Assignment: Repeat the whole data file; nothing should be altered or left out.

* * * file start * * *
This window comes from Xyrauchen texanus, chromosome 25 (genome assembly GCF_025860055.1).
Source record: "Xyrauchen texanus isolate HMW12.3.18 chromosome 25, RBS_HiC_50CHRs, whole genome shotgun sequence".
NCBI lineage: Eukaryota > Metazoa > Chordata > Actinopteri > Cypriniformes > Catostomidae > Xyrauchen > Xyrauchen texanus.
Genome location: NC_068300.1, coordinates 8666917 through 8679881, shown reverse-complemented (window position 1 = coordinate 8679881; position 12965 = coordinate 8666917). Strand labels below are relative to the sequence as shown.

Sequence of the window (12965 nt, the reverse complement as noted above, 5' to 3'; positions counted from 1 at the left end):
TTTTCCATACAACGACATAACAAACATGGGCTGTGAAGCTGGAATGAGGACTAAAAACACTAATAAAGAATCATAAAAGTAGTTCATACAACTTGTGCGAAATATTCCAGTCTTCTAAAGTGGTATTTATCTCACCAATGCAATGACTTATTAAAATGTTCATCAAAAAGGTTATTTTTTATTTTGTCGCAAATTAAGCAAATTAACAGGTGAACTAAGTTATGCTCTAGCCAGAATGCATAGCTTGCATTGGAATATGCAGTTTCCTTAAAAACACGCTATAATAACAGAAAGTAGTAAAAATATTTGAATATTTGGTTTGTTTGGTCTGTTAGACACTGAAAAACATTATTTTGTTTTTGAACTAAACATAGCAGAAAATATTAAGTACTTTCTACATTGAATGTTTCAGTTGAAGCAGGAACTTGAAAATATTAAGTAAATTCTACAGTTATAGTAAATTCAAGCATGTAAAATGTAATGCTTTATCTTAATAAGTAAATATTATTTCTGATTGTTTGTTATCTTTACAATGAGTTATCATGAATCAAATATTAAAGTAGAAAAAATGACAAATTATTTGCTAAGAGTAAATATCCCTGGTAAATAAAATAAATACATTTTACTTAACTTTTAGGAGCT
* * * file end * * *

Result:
This window comes from Xyrauchen texanus, chromosome 25 (genome assembly GCF_025860055.1).
Source record: "Xyrauchen texanus isolate HMW12.3.18 chromosome 25, RBS_HiC_50CHRs, whole genome shotgun sequence".
NCBI lineage: Eukaryota > Metazoa > Chordata > Actinopteri > Cypriniformes > Catostomidae > Xyrauchen > Xyrauchen texanus.
Genome location: NC_068300.1, coordinates 8666917 through 8679881, shown reverse-complemented (window position 1 = coordinate 8679881; position 12965 = coordinate 8666917). Strand labels below are relative to the sequence as shown.

Sequence of the window (12965 nt, the reverse complement as noted above, 5' to 3'; positions counted from 1 at the left end):
TTTTCCATACAACGACATAACAAACATGGGCTGTGAAGCTGGAATGAGGACTAAAAACACTAATAAAGAATCATAAAAGTAGTTCATACAACTTGTGCGAAATATTCCAGTCTTCTAAAGTGGTATTTATCTCACCAATGCAATGACTTATTAAAATGTTCATCAAAAAGGTTATTTTTTATTTTGTCGCAAATTAAGCAAATTAACAGGTGAACTAAGTTATGCTCTAGCCAGAATGCATAGCTTGCATTGGAATATGCAGTTTCCTTAAAAACACGCTATAATAACAGAAAGTAGTAAAAATATTTGAATATTTGGTTTGTTTGGTCTGTTAGACACTGAAAAACATTATTTTGTTTTTGAACTAAACATAGCAGAAAATATTAAGTACTTTCTACATTGAATGTTTCAGTTGAAGCAGGAACTTGAAAATATTAAGTAAATTCTACAGTTATAGTAAATTCAAGCATGTAAAATGTAATGCTTTATCTTAATAAGTAAATATTATTTCTGATTGTTTGTTATCTTTACAATGAGTTATCATGAATCAAATATTAAAGTAGAAAAAATGACAAATTATTTGCTAAGAGTAAATATCCCTGGTAAATAAAATAAATACATTTTACTTAACTTTTAGGAGCT